06 March 2020 at 15:52 UTC
Updated: 06 March 2020 at 20:36 UTC
Dave Lewis on the much maligned ‘human element’ of security
COMMENT I find myself sitting and staring at the TV screen and randomly blinking in an effort to keep my eyeballs from becoming parched.
I have this inescapable feeling of fast becoming an extra on the set of a 12 Monkeys reboot. I’m being only slightly tongue in cheek, if I’m honest.
So the theme of the RSA Conference this year was the ‘Human Element’. I’m certain that the organizers never imagined that this would inadvertently capture the zeitgeist with regards to the unfolding COVID-19 crisis that has gripped the globe.
There was no shortage of hand sanitizer stations throughout the conference. At one point I started to wonder about the toxicity levels of the stuff after I washed my hands for what might have been the hundredth time that day.
With all of the interaction between people at the conference, there was no shortage of hugs, handshaking, fist bumps, and elbow taps. This was well before COVID-19 really took off as a going concern in the wider public eye.
Getting the message across
Back to how we combat digital infections, the human element is a curious one. As security practitioners we tend to vilify end users as the source of everything that is wrong with security.
But the real problem here is that we collectively need to fall on our own sword for not doing a better job at getting the message across to a non-technical audience. How can we expect people to get better at security if we constantly berate them for their missteps?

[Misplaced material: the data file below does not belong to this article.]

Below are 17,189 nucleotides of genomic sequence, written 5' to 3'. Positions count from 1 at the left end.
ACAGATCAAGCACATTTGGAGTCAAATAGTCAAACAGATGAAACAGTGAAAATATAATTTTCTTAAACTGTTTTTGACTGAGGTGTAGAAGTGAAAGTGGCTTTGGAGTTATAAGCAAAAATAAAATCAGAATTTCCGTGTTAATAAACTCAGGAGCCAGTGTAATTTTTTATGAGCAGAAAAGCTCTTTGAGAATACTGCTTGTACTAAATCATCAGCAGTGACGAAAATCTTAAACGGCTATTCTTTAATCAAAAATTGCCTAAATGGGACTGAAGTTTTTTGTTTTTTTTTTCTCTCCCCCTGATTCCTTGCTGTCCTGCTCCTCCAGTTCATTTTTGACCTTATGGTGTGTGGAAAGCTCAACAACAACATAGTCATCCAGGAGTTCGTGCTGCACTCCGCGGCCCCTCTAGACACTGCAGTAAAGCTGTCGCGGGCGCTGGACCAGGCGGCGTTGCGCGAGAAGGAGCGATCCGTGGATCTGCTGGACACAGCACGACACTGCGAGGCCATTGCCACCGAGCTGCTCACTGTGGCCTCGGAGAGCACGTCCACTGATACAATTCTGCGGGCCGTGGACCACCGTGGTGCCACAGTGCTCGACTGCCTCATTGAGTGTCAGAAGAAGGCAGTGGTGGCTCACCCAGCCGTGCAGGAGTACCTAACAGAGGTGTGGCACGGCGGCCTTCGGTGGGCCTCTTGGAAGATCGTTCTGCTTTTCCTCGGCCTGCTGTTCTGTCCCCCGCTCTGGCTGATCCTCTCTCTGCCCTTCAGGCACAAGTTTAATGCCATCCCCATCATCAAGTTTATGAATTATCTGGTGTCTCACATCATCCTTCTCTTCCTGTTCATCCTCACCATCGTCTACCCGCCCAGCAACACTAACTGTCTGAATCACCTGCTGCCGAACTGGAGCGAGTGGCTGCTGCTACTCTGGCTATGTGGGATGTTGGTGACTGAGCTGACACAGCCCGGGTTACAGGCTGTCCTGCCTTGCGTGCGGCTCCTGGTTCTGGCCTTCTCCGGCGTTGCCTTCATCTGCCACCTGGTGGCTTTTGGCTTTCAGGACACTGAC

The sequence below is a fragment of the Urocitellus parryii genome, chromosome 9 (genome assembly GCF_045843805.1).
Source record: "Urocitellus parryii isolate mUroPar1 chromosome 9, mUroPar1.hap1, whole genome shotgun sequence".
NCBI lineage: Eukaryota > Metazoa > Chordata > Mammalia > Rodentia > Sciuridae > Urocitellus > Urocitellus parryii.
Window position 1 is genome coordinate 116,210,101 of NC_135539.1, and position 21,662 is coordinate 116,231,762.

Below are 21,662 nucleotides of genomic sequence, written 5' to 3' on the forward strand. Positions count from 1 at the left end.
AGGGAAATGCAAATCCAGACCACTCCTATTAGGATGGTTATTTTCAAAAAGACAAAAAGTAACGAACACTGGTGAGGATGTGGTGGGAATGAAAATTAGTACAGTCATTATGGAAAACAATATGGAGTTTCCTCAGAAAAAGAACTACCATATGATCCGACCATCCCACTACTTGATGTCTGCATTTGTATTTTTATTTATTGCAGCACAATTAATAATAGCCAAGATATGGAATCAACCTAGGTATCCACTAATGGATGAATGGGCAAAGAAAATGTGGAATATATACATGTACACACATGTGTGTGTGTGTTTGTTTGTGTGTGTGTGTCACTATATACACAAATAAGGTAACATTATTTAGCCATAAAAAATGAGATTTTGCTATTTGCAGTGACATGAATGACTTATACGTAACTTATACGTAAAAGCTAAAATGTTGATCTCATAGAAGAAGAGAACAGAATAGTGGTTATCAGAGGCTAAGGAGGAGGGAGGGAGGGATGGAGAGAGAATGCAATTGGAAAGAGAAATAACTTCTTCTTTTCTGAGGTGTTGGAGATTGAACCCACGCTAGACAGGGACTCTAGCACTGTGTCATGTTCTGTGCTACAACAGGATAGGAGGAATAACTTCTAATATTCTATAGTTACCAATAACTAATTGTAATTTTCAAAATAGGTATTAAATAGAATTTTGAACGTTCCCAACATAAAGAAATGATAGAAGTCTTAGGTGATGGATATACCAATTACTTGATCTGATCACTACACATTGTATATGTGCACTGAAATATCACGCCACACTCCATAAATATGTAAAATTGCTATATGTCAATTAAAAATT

“What were we thinking?” – the question hung in the air over the throngs of people in RSA’s keynote, delivered by Wendy Nather, head of advisory CISOs at Duo Security (full disclosure: Wendy is my day-job boss).
The question was very pointed. The pregnant pause that followed had the human element shifting in their seats for a moment.
She then delivered her frank take on the conversation about how security professionals have failed to change how the wider audience executes on security. “We are trying to secure an unsustainable security model,” she said.
Duo Security’s Wendy Nather delivered the RSA 2020 keynote
There should instead be a shift to an approach focused on collaboration and democratizing security to make security controls open and approachable to everyone, she indicated.
Case in point: have you ever used a tool written by an engineer for an engineer? Now, imagine your grandparents having to use the same tool to secure their email, and so forth. Yeah, exactly.
We have imbued security culture with some level of mysticism and pixie dust in a backward attempt to elevate our status – leaving the people we’re supposed to protect out in the cold.
“I know it makes people nervous, especially security people, to think about the idea of giving away control. But done right, collaboration will allow business and security to be agile,” Nather argued.
The message was clear: security really does need to be something that non-infosec people want to do.
We need to spend more time developing products that will demystify the discipline and persuade the human element that security is something they can do themselves, so that we can reduce the risk for all.
In short, we need to democratize security.
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